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Member Lists

Martin Scorsese
List creator: Eoliano
Created on: January 3, 2003 - 1:30 PM PST

Directed by the Sicilian kid from Elizabeth Street.

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After Hours (1985)
  A late night encounter leads Griffin Dunne wondering what he's gotten himself into and whether it's better to just fuggedaboudit. The audience might feel the same as we follow our hero into a night of perplexing nastiness, incredulity and astonishment.
Alice Doesn't Live Here Anymore (1974)
  comments coming soon
The Age of Innocence (1993)
  A startling contrast of late 1800s New York to that of his wildly visceral Gangs of New York, Scorsese's grandly eloquent adaptation of Edith Wharton's novel about the morals and mores of Manhattan's elite rich is American Victorianism come to life
The Aviator (2004)
  comments coming soon...
Bob Dylan: No Direction Home (Disc 1 of 2) (2005)
Not Rated
  This unflinching, yet enormously entertaining documentary follows Bob Dylan's life in the Midwest to his early career as a folksinger in New York?s Greenwich Village. Then finally, to his groundbreaking electric recordings and performances that changed the course of rock music in the sixties, with Mr. Dylan giving his point of view throughout the film.
Bob Dylan: No Direction Home (Disc 2 of 2) (2005)
Not Rated
  Included are appearences, performances and/or interviews with Joan Baez, Johnny Cash, Liam Clancy, John Hammond, Allen Ginsberg, Woody Guthrie, Al Kooper, Greil Marcus, Mitch Miller, Odetta, D.A. Pennebaker, Pete Seeger ,Mavis Staples, Dave Van Ronk, Hank Williams, Andy Warhol, Peter Yarrow and many more. Highly recommended!
Boxcar Bertha (1972)
  This maybe a typical Roger Corman low budget quickie of the period, but you can already see Scorsese's cinematic style developing in almost every shot. With a youthful Barbara Hershey in full bloom.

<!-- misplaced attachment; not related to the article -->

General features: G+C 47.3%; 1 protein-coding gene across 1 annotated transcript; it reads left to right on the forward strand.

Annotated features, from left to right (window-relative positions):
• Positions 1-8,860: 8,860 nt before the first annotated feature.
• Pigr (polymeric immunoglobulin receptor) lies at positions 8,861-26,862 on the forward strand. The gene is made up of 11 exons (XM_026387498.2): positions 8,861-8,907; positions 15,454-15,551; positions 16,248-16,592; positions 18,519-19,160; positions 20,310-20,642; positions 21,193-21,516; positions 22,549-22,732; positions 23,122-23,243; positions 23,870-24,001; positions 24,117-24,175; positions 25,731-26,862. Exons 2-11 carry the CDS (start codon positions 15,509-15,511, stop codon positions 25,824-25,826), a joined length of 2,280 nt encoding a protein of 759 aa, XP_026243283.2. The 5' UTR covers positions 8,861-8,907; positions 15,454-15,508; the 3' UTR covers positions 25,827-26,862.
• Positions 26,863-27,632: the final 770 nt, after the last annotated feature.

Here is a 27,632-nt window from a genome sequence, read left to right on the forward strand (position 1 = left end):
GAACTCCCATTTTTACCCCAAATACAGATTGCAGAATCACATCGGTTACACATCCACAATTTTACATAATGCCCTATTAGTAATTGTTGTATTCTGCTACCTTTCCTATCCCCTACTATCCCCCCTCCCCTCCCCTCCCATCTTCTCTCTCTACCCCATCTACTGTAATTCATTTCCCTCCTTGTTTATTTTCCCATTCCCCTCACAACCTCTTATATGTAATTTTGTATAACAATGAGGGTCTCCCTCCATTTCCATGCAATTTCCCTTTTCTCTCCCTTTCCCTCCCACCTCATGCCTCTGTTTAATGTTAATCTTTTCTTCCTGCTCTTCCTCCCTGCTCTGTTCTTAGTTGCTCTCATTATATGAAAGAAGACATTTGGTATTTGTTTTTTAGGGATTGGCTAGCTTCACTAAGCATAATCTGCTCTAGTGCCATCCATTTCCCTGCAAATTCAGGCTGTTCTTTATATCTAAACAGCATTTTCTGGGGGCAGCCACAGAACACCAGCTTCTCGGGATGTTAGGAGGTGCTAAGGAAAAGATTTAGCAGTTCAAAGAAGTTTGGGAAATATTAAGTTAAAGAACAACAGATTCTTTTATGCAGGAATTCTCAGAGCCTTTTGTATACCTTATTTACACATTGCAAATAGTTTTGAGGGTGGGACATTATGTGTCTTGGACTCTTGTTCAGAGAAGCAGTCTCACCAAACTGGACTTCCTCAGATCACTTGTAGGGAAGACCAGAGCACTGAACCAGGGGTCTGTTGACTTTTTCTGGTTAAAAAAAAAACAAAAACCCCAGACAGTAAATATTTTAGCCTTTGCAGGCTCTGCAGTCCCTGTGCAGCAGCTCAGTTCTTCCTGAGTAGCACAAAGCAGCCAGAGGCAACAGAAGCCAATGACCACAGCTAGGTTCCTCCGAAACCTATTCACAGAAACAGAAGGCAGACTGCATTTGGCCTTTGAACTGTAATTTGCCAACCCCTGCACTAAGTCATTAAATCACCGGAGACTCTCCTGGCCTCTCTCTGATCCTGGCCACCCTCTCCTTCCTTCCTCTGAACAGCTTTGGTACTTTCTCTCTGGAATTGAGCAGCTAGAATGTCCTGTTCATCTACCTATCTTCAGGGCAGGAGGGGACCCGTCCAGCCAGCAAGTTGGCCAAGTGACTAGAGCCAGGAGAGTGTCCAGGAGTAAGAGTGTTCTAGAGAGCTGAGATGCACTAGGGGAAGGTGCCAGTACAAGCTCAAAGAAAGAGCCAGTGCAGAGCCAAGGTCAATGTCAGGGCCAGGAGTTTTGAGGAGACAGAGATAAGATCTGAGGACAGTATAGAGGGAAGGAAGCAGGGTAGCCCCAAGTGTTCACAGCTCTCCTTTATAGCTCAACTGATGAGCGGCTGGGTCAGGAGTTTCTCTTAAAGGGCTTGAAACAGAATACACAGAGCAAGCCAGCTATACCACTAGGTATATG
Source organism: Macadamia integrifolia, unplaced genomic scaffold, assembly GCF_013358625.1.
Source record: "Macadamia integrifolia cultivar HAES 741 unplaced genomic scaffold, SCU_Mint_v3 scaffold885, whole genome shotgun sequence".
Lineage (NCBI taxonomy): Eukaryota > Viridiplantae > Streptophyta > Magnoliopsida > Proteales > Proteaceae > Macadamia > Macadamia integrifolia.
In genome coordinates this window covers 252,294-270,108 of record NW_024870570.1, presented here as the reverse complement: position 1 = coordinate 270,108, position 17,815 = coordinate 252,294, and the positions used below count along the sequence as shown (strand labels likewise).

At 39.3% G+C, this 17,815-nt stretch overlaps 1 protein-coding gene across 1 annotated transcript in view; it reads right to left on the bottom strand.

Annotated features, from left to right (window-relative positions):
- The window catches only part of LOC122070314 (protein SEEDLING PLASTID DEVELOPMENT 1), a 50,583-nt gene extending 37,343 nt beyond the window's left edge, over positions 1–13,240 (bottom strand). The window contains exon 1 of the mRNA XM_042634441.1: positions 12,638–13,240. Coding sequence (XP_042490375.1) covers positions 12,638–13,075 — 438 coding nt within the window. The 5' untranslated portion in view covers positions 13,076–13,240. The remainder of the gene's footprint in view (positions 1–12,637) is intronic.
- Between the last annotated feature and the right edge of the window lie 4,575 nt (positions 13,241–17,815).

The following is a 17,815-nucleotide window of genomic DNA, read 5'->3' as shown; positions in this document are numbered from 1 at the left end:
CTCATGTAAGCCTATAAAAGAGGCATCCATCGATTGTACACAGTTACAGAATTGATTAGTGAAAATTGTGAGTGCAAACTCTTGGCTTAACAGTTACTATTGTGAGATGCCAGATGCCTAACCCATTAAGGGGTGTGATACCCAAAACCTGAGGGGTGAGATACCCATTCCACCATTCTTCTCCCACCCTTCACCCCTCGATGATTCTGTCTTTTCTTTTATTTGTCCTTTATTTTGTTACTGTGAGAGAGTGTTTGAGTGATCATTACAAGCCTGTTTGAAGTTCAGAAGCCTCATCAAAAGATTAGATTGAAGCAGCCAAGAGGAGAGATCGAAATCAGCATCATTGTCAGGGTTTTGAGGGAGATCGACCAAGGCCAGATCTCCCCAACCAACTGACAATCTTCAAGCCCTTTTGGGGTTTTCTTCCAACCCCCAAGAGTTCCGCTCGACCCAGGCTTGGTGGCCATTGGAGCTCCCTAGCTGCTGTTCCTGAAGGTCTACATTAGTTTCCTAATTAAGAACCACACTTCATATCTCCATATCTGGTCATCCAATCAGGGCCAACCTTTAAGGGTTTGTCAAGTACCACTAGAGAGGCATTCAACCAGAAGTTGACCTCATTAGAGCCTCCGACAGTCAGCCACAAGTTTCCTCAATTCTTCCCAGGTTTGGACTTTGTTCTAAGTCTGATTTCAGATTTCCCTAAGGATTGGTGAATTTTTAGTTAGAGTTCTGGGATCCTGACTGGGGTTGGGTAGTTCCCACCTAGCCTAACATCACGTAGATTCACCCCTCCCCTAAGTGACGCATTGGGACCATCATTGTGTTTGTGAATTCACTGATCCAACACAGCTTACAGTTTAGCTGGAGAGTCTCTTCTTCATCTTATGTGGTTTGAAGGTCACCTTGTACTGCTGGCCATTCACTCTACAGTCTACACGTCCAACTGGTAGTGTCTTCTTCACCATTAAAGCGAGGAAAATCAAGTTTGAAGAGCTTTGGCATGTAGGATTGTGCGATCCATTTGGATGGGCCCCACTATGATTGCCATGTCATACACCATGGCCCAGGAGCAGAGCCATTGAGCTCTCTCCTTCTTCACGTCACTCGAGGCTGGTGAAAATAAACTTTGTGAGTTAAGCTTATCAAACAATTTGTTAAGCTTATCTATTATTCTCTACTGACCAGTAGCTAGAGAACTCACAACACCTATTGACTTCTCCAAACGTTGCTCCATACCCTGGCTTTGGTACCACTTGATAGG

Bringing Out the Dead (1999)
  Something of a misfire for both Scorsese and Schrader, but the film has its merits and there are moments of what might have been. Can we blame it all on the casting of Nick Cage? A De Niro or Kietel would have purged some of the paralysis.
Cape Fear (1991)
  An updated and disquieting remake, and unlike Peck in the original, Nolte's unabashed attorney almost gets what he deserves from De Niro's macabre, over the top incarnation of Max Cady. Elmer Bernstein adds new luster to the original Herrmann score.
Casino (1995)
  This often brutal account of Las Vegas before its theme park makeover may make you think twice about stopping off in the Nevada desert for a roll of the dice. A dazzling, intense and powerful film with fine performances and a sensational soundtrack.
The Color of Money (1986)
  Newman's wily recreation of his role as The Hustler's "Fast Eddie" Felson helps this uncharacteristic Scorsese film; a young and impudent Tom Cruise tears up the felt. There is some excellent camerawork above and around the pool tables.
Gangs of New York (pt.1) (Disc 1 of 2) (2002)
  This hugely ambitious film needed a stronger hero than Amsterdam; DiCaprio just isn't up to the challenge, and unfortunately, both he and the script lack the necessary depth to pull off the mythical aspects of Amsterdam's quasi-Oedipal conflict with Bill.
Gangs of New York (pt.2 & Bonus Features) (Disc 2 of 2) (2002)